In 12-hour shifts, Philly police will be out in force throughout city

 A stage is erected at Eakins Oval for the Festival of Families and the papal Mass. (Emma Lee/WHYY)

A stage is erected at Eakins Oval for the Festival of Families and the papal Mass. (Emma Lee/WHYY)

Police Commissioner Charles Ramsey wants to reassure Philadelphia residents that order will be maintained over the papal weekend, despite a migration of hundreds of thousands of people, which always brings with it the possibility of rowdiness.

Officers will be working 12-hour shifts in Center City, where Pope Francis will appear and celebrate Mass, and throughout the rest of Philadelphia, Ramsey said.

And allaying the concerns of those who worried that there wouldn’t be normal patrols in outlying neighborhoods, Ramsey said policing won’t change in areas outside of Center City.

“We have not only this event covered, but also patrolling the rest of the city, which, for us, is equally important,” Ramsey said Thursday.

Addressing criticism that the nearly 5-square-mile “traffic box” is unreasonably large, Ramsey said, detractors will be vocal no matter the boundaries of the restricted area.

“If something happened during this event, then your question would be, ‘Why wasn’t your zone big enough,’ right?” Ramsey said. “So you gotta do what you gotta do.”

Ramsey advised that visitors bring an extra dose of patience, especially when navigating between events.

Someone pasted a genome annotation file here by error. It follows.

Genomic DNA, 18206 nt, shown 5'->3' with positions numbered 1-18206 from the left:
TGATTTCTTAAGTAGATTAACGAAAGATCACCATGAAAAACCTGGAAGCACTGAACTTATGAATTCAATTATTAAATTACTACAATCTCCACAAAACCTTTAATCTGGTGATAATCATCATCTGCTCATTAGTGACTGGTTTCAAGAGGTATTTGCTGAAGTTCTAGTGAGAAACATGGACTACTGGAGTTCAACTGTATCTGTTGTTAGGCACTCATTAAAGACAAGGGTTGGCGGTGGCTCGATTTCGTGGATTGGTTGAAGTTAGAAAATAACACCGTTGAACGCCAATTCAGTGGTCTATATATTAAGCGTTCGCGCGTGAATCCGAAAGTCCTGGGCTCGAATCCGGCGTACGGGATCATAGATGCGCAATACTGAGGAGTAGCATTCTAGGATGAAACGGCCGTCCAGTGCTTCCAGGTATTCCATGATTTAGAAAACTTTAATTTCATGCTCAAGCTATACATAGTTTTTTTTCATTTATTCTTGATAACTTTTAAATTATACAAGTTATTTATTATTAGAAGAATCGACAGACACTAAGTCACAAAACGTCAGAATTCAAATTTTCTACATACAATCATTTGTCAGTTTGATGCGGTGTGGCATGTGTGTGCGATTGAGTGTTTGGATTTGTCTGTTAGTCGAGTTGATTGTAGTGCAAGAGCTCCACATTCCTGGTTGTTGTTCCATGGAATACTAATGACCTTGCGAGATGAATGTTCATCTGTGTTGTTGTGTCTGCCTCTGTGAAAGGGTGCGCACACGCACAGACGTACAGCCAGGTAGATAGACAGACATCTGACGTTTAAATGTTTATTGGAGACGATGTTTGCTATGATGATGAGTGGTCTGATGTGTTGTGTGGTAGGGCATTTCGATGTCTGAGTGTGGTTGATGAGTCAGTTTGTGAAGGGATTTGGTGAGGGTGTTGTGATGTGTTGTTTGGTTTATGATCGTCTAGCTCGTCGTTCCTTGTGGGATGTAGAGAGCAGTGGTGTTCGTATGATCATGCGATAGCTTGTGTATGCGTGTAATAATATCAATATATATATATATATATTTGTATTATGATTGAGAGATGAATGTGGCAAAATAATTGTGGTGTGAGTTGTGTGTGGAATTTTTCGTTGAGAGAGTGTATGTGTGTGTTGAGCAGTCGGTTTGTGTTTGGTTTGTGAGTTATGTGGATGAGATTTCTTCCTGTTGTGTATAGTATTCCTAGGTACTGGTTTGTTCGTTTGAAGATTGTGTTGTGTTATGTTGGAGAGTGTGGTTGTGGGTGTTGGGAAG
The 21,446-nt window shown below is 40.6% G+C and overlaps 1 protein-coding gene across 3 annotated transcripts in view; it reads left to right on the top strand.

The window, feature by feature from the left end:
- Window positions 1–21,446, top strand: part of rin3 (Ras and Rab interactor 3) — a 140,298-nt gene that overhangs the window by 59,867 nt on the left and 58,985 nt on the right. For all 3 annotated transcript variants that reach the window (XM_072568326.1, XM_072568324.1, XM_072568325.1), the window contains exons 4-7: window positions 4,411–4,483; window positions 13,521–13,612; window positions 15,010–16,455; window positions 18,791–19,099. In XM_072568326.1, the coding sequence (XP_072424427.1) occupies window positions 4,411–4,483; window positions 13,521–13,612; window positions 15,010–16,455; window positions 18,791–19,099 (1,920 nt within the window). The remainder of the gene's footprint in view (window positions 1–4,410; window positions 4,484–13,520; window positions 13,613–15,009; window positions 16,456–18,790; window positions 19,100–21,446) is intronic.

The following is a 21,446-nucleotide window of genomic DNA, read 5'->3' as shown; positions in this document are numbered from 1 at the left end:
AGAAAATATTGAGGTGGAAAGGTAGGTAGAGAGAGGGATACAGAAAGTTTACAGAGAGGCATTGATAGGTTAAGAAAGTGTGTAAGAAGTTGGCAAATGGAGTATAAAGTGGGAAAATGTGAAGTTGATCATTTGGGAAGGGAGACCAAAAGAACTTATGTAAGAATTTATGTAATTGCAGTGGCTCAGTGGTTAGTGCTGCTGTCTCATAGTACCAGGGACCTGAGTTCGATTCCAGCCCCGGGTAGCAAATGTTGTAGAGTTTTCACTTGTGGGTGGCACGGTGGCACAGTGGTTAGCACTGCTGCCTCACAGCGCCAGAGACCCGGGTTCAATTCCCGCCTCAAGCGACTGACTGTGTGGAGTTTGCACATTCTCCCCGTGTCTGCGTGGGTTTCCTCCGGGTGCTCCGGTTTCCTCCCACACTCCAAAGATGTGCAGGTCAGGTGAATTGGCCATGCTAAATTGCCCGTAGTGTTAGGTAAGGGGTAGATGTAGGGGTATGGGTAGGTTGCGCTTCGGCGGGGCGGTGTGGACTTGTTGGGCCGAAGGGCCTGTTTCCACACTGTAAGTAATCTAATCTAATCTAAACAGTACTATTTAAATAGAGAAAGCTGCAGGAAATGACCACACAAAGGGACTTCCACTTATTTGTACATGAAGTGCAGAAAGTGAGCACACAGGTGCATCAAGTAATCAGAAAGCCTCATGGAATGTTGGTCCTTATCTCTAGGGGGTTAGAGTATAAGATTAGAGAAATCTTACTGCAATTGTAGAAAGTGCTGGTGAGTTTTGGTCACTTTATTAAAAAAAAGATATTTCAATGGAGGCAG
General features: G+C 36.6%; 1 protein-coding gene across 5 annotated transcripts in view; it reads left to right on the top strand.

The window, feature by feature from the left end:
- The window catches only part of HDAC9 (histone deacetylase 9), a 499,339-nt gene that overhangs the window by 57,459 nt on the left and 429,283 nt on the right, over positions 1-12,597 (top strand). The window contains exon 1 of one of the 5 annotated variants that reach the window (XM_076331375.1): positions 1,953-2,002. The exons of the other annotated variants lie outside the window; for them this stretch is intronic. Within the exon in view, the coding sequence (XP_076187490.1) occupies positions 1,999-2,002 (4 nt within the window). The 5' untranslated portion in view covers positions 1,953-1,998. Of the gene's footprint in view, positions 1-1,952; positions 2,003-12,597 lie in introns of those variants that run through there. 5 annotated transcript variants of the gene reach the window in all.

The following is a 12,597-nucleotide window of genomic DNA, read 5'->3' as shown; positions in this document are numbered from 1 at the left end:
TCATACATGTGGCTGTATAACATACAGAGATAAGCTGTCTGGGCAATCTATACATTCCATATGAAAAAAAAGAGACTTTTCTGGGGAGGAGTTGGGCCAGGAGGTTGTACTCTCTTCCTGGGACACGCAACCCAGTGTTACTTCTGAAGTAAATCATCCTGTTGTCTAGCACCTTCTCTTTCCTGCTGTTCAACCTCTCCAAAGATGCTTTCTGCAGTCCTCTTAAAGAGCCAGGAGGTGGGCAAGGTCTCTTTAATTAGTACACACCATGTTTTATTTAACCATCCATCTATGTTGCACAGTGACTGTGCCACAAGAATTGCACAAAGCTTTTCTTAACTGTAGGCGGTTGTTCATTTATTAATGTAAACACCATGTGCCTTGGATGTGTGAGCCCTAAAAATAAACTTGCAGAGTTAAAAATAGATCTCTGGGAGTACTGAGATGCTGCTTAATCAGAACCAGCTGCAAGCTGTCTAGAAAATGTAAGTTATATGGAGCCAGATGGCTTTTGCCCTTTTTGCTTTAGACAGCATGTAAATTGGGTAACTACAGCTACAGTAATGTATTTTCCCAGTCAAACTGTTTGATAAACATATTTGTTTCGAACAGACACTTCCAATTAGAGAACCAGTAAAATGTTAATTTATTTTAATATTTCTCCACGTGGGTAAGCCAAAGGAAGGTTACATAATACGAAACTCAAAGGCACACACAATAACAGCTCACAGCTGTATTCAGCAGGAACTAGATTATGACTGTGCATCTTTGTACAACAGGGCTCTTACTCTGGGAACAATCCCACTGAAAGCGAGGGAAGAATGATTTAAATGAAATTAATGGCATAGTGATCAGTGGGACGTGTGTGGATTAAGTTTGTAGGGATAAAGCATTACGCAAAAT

“It may take a little time to get through magnetometers, and things like that. If you’re in a secure area, if you’re not, get there early enough to get yourself a good spot,” Ramsey said. “Plenty of water, plenty of food. There’s obviously a lot of port-a-potties, if you’ve been paying attention.”

Ramsey, who wouldn’t say exactly how many city officers and Secret Service personnel will be on hand, said the security plan has been months in the making, and there’s no reason to panic — unless, of course, you have acute fears of large crowds.

With Pope Francis’ knack for venturing outside his security detail, Ramsey said if the leader of the Roman Catholic Church decides to shake up his itinerary on a whim, city officers will accommodate.

“I’m not going to tell the pope what he can’t do,” Ramsey said. “We’ll be flexible.”

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